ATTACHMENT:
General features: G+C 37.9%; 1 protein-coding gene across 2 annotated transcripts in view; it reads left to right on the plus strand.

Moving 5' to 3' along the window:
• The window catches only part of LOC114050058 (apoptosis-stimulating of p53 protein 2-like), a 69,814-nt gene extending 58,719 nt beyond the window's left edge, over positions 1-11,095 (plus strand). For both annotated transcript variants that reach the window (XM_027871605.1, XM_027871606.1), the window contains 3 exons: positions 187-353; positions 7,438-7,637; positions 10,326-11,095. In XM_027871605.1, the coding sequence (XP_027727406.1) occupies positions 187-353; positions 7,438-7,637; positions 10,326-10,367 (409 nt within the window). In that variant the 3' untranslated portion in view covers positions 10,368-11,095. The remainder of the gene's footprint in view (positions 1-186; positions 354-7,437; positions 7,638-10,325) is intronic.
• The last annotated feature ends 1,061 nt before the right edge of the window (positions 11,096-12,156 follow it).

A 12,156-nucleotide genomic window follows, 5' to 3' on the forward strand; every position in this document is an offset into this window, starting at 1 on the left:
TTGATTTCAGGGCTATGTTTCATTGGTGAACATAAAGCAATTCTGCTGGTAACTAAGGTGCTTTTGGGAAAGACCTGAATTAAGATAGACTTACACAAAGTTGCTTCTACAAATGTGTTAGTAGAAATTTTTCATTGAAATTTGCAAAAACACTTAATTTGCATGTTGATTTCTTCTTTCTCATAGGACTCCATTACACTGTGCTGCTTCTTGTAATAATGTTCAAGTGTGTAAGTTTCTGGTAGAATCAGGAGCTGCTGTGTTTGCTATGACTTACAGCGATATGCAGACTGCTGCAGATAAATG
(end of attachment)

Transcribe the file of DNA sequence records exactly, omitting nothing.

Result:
General features: G+C 37.9%; 1 protein-coding gene across 2 annotated transcripts in view; it reads left to right on the plus strand.

Moving 5' to 3' along the window:
• The window catches only part of LOC114050058 (apoptosis-stimulating of p53 protein 2-like), a 69,814-nt gene extending 58,719 nt beyond the window's left edge, over positions 1-11,095 (plus strand). For both annotated transcript variants that reach the window (XM_027871605.1, XM_027871606.1), the window contains 3 exons: positions 187-353; positions 7,438-7,637; positions 10,326-11,095. In XM_027871605.1, the coding sequence (XP_027727406.1) occupies positions 187-353; positions 7,438-7,637; positions 10,326-10,367 (409 nt within the window). In that variant the 3' untranslated portion in view covers positions 10,368-11,095. The remainder of the gene's footprint in view (positions 1-186; positions 354-7,437; positions 7,638-10,325) is intronic.
• The last annotated feature ends 1,061 nt before the right edge of the window (positions 11,096-12,156 follow it).

A 12,156-nucleotide genomic window follows, 5' to 3' on the forward strand; every position in this document is an offset into this window, starting at 1 on the left:
TTGATTTCAGGGCTATGTTTCATTGGTGAACATAAAGCAATTCTGCTGGTAACTAAGGTGCTTTTGGGAAAGACCTGAATTAAGATAGACTTACACAAAGTTGCTTCTACAAATGTGTTAGTAGAAATTTTTCATTGAAATTTGCAAAAACACTTAATTTGCATGTTGATTTCTTCTTTCTCATAGGACTCCATTACACTGTGCTGCTTCTTGTAATAATGTTCAAGTGTGTAAGTTTCTGGTAGAATCAGGAGCTGCTGTGTTTGCTATGACTTACAGCGATATGCAGACTGCTGCAGATAAATG